A heat-sensitive recording paper was prepared in the same manner as in Example 1 except that 1,2-diphenoxyethane (Example 7), 1-(4-methylphenoxy)-2-phenoxyethane (Example 8), 1-(3,4-dimethylphenoxy)-2-phenoxyethane (Example 9), 1,2-di(3-methylphenoxy)ethane (Example 10), 1-(4-methylphenoxy)-2-(3-methylphenoxy)ethane (Example 11), 1-(3,4-dimethylphenoxy)-2-(4-methylphenoxy)ethane (Example 12), 1-(2,5-dimethylphenoxy)-2-(4-methylphenoxy)ethane (Example 13) or 1,2-di(2,4-dimethylphenoxy)ethane (Example 14) was used in place of 1-phenoxy-2-naphthoxy(1)-ethane in the preparation of Composition (A).

EXAMPLE 15 TO 17

A heat-sensitive recording paper was prepared in the same manner as in Example 1 except that 1-(4-ethylphenoxy)-2-(3-methylphenoxy)ethane (Example 15), 1-(4-isopropylphenoxy)-2-phenoxyethane (Example 16) or 1-phenoxy-2-(4-tert-butylphenoxy)ethane (Example 17) was used in place of 1-phenoxy-2-naphthoxy(1)-ethane in the preparation of Composition (A).

EXAMPLE 18

A heat-sensitive recording paper was prepared in the same manner as in Example 1 except that β-naphthyl phenoxyacetate was used in place of 1-phenoxy-2-naphthoxy(1)-ethane in the preparation of Composition (A).

EXAMPLE 19

A heat-sensitive recording paper was prepared in the same manner as in Example 1 except that p-tolyl β-naphthoxyacetate was used in place of 1-phenoxy-2-naphthoxy(1)-ethane in the preparation of Composition (A).

EXAMPLE 20

A heat-sensitive recording paper was prepared in the same manner as in Example 1 except that 1-(4-methoxyphenoxy)-2-phenoxyethane was used in place of 1-phenoxy-2-naphthoxy(1)-ethane in the preparation of Composition (A).

EXAMPLE 21

A heat-sensitive recording paper was prepared in the same manner as in Example 1 except that 1-(4-chlorophenoxy)-2-phenoxyethane was used in place of 1-phenoxy-2-naphthoxy(1)-ethane in the preparation of Composition (A).

EXAMPLE 22

A heat-sensitive recording paper was prepared in the same manner as in Example 1 except that 1-(4-cyanophenoxy)-2-(2-methylphenoxy)ethane was used in place of 1-phenoxy-2-naphthoxy(1)-ethane in the preparation of Composition (A).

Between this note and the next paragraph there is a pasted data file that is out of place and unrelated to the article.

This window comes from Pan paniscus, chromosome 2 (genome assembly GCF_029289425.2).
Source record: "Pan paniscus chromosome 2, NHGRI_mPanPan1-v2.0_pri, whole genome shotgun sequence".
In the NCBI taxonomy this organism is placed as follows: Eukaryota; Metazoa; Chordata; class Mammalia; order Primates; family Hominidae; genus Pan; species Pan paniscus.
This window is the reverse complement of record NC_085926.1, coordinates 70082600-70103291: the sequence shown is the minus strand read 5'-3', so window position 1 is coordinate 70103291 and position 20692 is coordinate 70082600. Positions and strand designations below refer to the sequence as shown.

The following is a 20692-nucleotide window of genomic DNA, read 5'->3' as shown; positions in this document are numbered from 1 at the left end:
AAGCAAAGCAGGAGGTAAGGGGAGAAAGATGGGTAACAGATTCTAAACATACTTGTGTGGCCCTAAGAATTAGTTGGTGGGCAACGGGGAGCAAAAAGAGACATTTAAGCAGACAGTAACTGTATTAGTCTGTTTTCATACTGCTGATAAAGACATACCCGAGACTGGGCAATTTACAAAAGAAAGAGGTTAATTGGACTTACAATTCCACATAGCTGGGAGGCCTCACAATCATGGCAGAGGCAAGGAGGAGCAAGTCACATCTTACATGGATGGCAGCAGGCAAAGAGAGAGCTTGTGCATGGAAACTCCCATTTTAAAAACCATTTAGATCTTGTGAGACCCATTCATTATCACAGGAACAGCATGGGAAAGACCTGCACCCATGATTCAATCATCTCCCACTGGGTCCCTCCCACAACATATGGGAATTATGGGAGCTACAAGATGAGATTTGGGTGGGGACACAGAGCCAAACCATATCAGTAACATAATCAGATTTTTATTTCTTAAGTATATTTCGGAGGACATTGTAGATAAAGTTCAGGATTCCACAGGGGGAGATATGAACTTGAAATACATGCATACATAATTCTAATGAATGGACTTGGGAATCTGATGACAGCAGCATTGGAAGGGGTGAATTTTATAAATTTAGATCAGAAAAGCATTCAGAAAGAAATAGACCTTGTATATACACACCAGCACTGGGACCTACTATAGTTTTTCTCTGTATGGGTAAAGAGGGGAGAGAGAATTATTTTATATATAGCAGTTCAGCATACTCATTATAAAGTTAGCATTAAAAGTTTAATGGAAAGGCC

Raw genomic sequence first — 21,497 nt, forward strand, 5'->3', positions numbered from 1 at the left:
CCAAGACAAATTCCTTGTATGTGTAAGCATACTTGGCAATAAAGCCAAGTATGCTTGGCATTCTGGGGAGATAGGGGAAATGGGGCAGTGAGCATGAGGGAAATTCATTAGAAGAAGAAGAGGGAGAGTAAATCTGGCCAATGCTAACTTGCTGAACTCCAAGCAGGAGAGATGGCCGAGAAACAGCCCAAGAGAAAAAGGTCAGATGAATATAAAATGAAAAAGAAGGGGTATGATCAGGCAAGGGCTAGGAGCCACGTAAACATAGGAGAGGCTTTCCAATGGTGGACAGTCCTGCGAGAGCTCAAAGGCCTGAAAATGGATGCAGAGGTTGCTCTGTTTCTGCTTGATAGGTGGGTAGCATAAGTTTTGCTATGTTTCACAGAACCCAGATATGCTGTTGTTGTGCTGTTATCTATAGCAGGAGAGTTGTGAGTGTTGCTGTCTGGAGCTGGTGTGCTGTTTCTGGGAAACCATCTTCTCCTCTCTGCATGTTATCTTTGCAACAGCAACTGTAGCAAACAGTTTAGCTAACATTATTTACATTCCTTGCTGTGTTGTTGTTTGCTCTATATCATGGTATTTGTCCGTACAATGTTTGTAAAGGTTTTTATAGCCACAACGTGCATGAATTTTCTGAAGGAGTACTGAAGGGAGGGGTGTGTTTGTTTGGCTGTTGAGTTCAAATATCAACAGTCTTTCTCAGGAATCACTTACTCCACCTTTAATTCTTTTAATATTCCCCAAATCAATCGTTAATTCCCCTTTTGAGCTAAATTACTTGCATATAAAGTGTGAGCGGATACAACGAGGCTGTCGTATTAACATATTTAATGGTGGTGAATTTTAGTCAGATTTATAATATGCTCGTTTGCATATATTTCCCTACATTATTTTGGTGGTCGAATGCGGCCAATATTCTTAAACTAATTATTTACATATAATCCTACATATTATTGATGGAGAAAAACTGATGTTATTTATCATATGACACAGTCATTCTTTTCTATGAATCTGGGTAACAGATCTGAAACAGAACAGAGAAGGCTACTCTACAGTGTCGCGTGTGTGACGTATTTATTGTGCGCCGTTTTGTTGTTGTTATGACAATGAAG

EXAMPLE 23

A heat-sensitive recording paper was prepared in the same manner as in Example 1 except that 1,2-di(3-methylphenoxy)ethane was used in place of 1-phenoxy-2-naphthoxy(1)-ethane in the preparation of Composition (A), and benzyl p-hydroxybenzoate was used in place of 4,4'-isopropylidenediphenol in the preparation of Composition (B).

COMPARISON EXAMPLE 1

A heat-sensitive recording paper was prepared in the same manner as in Example 1 except that stearic acid amide was used in place of 1-phenoxy-2-naphthoxy(1)-ethane in the preparation of Composition (A).

COMPARISON EXAMPLE 2

A heat-sensitive recording paper was prepared in the same manner as in Example 1 except that stearic acid amide was used in place of 1-phenoxy-2-naphthoxy(1)-ethane in the preparation of Composition (A), and benzyl p-hydroxybenzoate was used in place of 4,4'-isopropylidenediphenol in the preparation of Composition (B).

The 25 kinds of heat-sensitive recording papers thus prepared were checked for recording sensitivity and whiteness of recording layer. The results were shown in Table 1 below. The recording sensitivity was evaluated by feeding the paper to a high-speed heat-sensitive facsimile system (Hitachi HIFAX-700 Model, G III type, a product of Hitachi Ltd.) for recording and checked for color density by Macbeth densitometer (Model RD-100R, a product of Macbeth Corp.). The whiteness was given with use of a Hunter multipurpose reflectometer, before the recording.

              TABLE 1______________________________________Recording    White-            Recording                                  White-Sensitivity  ness              Sensitivity                                  ness______________________________________Ex. 1  1.15      81.0    Ex. 14  1.03    81.5Ex. 2  1.05      80.5    Ex. 15  1.18    81.2Ex. 3  1.05      80.6    Ex. 16  1.20    81.3Ex. 4  1.02      81.5    Ex. 17  1.19    80.3Ex. 5  1.08      80.8    Ex. 18  1.13    80.7Ex. 6  1.18      81.3    Ex. 19  1.15    80.5Ex. 7  1.28      81.0    Ex. 20  1.20    80.5Ex. 8  1.25      80.8    Ex. 21  1.23    81.0Ex. 9  1.19      81.0    Ex. 22  1.18    81.5Ex. 10 1.23      81.1    Ex. 23  1.30    81.0Ex. 11 1.24      81.0Ex. 12 1.04      81.3    Com. Ex. 1                            0.70    80.0Ex. 13 1.20      80.7    Com. Ex. 2                            1.10    80.3______________________________________
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Referenced by
Citing PatentFiling datePublication dateApplicantTitle
US4646113 *May 15, 1986Feb 24, 1987Fuji Photo Film Co., Ltd.Color forms by heating colorless dye and heat fusion substance
US4659643 *Oct 21, 1985Apr 21, 1987Kanzaki Paper Manufacturing Co. Ltd.Heat-sensitive recording diazo material with recording sensitizer
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US20100307359 *Dec 12, 2008Dec 9, 2010Masao UtsumiHeat-sensitive lithographic printing plates
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Classifications
U.S. Classification503/209, 427/150, 427/151, 503/208
International ClassificationB41M5/337
Cooperative ClassificationB41M5/3375
European ClassificationB41M5/337D